Here’s what is happening in the markets:
- Following a reprieve from ratings agencies – and some shocking GDP data – finance minister Pravin Gordhan and deputy president Cyril Ramaphose say that the time has come to stop talking and to start doing. The finmin has called for the immediate implementation of growth policies, while Ramaphosa echoed his sentiments for “decisive action” to save the economy.
- If being hit by a drought was not enough, South Africa’s grain sector now faces strike action from workers. About 3,000 employees at South Africa’s biggest grain processing and logistics companies may start a strike on Friday, after wage talks collapsed. Workers are demanding a 9% increase in wages. The sector needs R16.6 billion to cover losses and cover companies suffering from the adverse economic and weather conditions.
- South Africa’s rand rose to its firmest in five weeks on Wednesday and government bonds also gained after ratings agency Fitch affirmed the country’s investment grade credit status. Stocks fell, led by insurer Sanlam, the biggest loser among bluechips, due to slow growth in its markets. On Thursday the rand was at R14.78 to the dollar, R21.44 to the pound and R16.84 to the euro.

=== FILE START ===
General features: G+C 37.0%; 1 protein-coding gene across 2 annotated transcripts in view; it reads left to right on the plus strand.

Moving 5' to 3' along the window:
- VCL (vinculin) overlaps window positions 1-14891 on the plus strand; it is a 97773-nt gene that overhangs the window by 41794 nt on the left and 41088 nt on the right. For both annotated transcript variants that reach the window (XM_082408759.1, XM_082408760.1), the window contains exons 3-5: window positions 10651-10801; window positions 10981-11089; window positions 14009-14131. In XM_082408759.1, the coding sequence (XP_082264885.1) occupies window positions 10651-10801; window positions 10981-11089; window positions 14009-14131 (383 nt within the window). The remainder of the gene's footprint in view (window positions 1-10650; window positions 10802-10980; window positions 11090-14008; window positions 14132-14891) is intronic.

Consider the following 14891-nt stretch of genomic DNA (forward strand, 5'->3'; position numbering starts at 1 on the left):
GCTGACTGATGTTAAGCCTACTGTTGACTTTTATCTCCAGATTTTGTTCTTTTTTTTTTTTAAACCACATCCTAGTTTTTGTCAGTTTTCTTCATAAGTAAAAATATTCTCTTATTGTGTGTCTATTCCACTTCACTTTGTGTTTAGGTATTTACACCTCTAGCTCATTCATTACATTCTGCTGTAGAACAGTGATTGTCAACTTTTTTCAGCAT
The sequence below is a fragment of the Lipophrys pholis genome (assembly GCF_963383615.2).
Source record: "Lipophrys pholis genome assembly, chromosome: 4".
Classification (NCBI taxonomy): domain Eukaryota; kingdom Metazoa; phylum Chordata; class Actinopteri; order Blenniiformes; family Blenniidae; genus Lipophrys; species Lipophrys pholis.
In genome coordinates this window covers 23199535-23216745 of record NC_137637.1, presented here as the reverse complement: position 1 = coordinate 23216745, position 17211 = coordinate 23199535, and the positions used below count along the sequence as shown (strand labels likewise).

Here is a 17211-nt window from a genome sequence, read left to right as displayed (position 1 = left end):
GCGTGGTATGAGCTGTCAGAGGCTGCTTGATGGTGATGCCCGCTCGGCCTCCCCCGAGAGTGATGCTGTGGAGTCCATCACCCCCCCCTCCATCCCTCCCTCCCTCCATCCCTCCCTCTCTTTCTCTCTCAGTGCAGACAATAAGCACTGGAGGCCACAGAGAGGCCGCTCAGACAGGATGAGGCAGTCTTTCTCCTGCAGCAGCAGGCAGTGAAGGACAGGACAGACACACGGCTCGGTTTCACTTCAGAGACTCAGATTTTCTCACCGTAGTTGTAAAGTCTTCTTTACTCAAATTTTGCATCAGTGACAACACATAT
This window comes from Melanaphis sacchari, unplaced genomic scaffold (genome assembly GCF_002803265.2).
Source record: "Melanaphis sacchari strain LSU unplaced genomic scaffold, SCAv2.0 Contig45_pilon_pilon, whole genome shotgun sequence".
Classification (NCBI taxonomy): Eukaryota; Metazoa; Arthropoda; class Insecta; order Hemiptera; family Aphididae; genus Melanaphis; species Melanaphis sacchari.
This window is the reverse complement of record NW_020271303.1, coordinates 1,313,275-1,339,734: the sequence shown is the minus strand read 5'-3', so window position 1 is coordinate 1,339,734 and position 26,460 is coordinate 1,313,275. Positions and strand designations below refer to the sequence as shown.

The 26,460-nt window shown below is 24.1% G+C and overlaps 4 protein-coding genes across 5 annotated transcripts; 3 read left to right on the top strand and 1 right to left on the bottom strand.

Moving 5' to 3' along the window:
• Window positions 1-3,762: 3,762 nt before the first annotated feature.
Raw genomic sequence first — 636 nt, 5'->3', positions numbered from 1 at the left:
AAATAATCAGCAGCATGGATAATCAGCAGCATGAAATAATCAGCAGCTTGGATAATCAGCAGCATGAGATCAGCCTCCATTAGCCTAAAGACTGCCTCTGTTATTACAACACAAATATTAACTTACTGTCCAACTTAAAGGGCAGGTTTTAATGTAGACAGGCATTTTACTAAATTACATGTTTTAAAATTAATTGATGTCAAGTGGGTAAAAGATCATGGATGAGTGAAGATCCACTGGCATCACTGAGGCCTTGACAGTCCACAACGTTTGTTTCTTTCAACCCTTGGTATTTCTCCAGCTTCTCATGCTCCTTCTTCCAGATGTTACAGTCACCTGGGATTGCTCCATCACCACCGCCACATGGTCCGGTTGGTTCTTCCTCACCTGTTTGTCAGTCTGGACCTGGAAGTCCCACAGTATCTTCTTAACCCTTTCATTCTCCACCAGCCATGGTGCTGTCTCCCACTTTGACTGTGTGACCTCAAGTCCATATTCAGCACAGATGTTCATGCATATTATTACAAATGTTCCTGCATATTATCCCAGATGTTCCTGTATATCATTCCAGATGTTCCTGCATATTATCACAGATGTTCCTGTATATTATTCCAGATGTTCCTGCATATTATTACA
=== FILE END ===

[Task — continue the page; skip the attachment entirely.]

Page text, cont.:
- In global news: Asian stocks turned lower on Thursday, led by sliding Japanese equities, while a weaker dollar buoyed commodities such as gold and crude oil. The Dow ended above 18,000 for the first time since April on Wednesday as declines in the dollar lifted some commodity-related shares and boosted the outlook for multinationals.
- Oil prices remained near 2016 highs in early trading on Thursday, buoyed by a fall in US crude inventories, a weaker dollar and strong demand, but some analysts warned that the recent rally was starting to look overblown. Brent crude was trading at $52.70 per barrel, up 19 cents, while US crude was 32 cents higher at $51.55 a barrel.
In other news: Controversial SABC COO has more in store for the public broadcaster; following censorship of all negative news and media coverage, the COO is now also considering the implementation of uniforms for all staff at the group. This way, employees can “understand unity” he said.